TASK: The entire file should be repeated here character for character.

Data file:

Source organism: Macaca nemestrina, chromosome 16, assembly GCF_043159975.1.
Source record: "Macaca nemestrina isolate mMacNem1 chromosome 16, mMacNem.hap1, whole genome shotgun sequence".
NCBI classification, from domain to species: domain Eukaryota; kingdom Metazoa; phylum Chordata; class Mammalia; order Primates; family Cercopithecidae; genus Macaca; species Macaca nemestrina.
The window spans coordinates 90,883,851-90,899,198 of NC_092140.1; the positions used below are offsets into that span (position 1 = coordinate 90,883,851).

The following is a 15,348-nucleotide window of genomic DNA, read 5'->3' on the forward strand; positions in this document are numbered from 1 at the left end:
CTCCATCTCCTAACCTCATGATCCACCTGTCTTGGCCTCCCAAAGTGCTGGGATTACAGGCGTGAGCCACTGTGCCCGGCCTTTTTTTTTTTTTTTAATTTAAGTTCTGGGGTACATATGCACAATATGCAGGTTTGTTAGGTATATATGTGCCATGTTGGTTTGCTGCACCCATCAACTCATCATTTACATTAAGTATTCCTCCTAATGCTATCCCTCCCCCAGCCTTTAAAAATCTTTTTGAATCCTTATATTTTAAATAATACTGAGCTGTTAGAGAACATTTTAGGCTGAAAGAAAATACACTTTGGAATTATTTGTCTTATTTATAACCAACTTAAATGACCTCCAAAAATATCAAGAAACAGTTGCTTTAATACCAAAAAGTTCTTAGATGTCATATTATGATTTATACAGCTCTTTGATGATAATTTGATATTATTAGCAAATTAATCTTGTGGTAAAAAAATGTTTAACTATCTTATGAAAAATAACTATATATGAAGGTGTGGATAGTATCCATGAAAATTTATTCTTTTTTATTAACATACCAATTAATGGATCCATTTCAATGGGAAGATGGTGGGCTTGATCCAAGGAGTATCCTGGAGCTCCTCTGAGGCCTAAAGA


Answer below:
Source organism: Macaca nemestrina, chromosome 16, assembly GCF_043159975.1.
Source record: "Macaca nemestrina isolate mMacNem1 chromosome 16, mMacNem.hap1, whole genome shotgun sequence".
NCBI classification, from domain to species: domain Eukaryota; kingdom Metazoa; phylum Chordata; class Mammalia; order Primates; family Cercopithecidae; genus Macaca; species Macaca nemestrina.
The window spans coordinates 90,883,851-90,899,198 of NC_092140.1; the positions used below are offsets into that span (position 1 = coordinate 90,883,851).

The following is a 15,348-nucleotide window of genomic DNA, read 5'->3' on the forward strand; positions in this document are numbered from 1 at the left end:
CTCCATCTCCTAACCTCATGATCCACCTGTCTTGGCCTCCCAAAGTGCTGGGATTACAGGCGTGAGCCACTGTGCCCGGCCTTTTTTTTTTTTTTTAATTTAAGTTCTGGGGTACATATGCACAATATGCAGGTTTGTTAGGTATATATGTGCCATGTTGGTTTGCTGCACCCATCAACTCATCATTTACATTAAGTATTCCTCCTAATGCTATCCCTCCCCCAGCCTTTAAAAATCTTTTTGAATCCTTATATTTTAAATAATACTGAGCTGTTAGAGAACATTTTAGGCTGAAAGAAAATACACTTTGGAATTATTTGTCTTATTTATAACCAACTTAAATGACCTCCAAAAATATCAAGAAACAGTTGCTTTAATACCAAAAAGTTCTTAGATGTCATATTATGATTTATACAGCTCTTTGATGATAATTTGATATTATTAGCAAATTAATCTTGTGGTAAAAAAATGTTTAACTATCTTATGAAAAATAACTATATATGAAGGTGTGGATAGTATCCATGAAAATTTATTCTTTTTTATTAACATACCAATTAATGGATCCATTTCAATGGGAAGATGGTGGGCTTGATCCAAGGAGTATCCTGGAGCTCCTCTGAGGCCTAAAGA